IF EVER there were a site to appeal to Louis, it's the Mount of Olives. The bitter, salty Middle Eastern staple after which the hill is named is, inexplicably, his favourite snack, so his eyes lit up when I suggested a visit. To lessen a three-year-old's disappointment at finding little more than a giant cemetery - Jews have been buried on the slope since Biblical times and it is home to more than 150,000 graves - I packed plenty of olives for our picnic.
The coach loads of Christians (who comprise two-thirds of all tourists to Israel) have to walk up the steep hill because the hair pin bends up are too sharp for a tour bus, but with DJ finally back in town we had some (borrowed) wheels, so were saved the hike. We might not have earned our lunch but out came the olives anyway. And quickly disappeared into Louis's stomach. With any luck, the stones will help to make up for the lack of olive trees there today.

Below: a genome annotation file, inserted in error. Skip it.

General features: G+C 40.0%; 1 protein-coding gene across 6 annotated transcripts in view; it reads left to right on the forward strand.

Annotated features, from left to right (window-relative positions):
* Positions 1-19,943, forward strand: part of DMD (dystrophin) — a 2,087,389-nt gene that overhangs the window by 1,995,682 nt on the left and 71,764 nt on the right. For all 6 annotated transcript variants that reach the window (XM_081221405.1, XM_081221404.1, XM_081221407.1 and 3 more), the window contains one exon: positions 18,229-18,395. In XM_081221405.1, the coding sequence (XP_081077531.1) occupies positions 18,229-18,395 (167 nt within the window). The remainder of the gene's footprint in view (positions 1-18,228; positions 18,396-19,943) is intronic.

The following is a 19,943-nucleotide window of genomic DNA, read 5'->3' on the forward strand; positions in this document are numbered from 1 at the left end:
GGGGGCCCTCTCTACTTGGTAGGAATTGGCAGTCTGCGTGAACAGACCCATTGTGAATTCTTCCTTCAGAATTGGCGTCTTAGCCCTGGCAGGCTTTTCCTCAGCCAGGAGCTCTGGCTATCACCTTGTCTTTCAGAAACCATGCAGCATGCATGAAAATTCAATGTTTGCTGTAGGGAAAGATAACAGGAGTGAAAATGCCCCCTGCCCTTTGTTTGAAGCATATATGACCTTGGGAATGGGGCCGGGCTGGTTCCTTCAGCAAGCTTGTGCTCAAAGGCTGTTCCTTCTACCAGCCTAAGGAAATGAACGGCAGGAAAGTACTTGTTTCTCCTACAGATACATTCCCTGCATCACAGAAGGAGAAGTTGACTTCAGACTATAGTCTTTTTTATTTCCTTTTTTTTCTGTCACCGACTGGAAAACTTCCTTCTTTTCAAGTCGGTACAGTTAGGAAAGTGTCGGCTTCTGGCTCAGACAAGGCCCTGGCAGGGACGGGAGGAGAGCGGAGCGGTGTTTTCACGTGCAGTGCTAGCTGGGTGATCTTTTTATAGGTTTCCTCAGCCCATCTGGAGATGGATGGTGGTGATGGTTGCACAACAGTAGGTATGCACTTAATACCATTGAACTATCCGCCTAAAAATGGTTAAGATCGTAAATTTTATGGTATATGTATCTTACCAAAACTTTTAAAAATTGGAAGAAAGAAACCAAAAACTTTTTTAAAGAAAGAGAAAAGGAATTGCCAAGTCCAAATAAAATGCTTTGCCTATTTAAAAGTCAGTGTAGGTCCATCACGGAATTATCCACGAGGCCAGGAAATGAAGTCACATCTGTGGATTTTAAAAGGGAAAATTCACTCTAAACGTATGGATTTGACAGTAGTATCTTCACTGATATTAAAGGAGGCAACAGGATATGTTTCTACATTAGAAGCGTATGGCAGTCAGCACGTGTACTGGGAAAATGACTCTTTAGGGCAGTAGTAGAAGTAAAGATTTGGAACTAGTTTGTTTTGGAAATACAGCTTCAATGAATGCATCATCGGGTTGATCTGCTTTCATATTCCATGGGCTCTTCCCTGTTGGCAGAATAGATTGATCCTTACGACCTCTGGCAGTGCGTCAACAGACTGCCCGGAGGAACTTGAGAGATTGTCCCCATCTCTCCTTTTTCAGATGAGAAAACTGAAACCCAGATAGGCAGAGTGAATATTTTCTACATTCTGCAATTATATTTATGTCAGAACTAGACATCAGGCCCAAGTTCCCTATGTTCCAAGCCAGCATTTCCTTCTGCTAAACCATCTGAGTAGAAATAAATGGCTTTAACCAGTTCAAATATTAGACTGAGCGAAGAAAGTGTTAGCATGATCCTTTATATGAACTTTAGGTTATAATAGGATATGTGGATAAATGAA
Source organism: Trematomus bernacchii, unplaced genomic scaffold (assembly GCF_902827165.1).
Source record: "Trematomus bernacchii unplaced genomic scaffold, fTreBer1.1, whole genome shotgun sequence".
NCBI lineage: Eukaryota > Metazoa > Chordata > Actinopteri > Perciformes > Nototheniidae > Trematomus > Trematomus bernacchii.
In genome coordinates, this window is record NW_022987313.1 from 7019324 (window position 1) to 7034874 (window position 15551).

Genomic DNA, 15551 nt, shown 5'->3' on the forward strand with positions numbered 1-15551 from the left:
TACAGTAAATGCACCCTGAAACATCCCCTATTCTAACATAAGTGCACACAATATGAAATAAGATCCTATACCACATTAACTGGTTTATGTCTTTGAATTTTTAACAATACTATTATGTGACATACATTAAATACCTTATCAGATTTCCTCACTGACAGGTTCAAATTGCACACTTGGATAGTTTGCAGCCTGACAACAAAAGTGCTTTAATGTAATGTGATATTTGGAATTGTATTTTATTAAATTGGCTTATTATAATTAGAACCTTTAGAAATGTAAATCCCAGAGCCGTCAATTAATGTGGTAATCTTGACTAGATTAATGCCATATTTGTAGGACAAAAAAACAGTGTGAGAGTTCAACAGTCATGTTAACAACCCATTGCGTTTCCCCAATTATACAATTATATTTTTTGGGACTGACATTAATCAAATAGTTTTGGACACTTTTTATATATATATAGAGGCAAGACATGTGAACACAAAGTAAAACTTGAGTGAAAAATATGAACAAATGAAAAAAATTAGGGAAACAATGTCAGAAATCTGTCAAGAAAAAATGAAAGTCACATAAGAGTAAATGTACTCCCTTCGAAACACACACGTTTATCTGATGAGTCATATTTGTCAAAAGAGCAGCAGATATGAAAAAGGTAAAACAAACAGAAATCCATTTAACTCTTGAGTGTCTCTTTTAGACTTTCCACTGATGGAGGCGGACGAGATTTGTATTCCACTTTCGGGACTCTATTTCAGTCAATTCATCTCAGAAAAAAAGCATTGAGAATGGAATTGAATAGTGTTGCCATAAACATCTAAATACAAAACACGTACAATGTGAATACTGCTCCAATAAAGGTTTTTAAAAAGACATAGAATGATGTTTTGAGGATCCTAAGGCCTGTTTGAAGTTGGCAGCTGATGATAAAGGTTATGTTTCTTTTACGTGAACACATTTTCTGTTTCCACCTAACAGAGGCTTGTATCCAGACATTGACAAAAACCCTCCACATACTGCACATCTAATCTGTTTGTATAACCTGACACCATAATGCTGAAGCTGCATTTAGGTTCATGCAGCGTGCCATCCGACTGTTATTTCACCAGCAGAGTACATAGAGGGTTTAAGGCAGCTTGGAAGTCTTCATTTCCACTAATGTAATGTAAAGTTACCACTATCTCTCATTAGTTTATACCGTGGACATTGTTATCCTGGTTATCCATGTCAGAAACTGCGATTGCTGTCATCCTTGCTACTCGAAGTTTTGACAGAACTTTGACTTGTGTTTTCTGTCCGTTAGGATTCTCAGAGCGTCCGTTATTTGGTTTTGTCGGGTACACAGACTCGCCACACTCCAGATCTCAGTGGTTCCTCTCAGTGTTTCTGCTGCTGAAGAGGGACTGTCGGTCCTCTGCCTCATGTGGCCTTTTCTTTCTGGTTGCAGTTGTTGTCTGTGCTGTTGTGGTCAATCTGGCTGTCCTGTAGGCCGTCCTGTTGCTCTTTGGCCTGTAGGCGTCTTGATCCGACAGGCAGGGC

From the top you can see not only the Dome of the Rock in all its golden glory, but also some of East Jerusalem's most contentious neighbourhoods, including Silwan, which is today home to Palestinians but the Jews value because it flanks their precious Mount of Olives. Hence the efforts by Israeli settlers to evict Palestinians from their homes, citing in some cases claims that Jews owned the houses before the anti-Jewish pogroms of the 1930s. Laws favouring Jews help, but the legalities are always murky and judicial battles can last decades. Settler victory comes with flags attached, reams and reams of blue-and-white Israeli flags, draped from every corner of their new home, like the one atop the ridge.
Hearing the afternoon muezzin call made me think that even settlers can't have it all: the thickest double glazing in the world couldn't block out the cacophony of prayer calls that bounce off each side of Jerusalem's many valleys five times each day. And there's no hiding from the glare of that golden dome.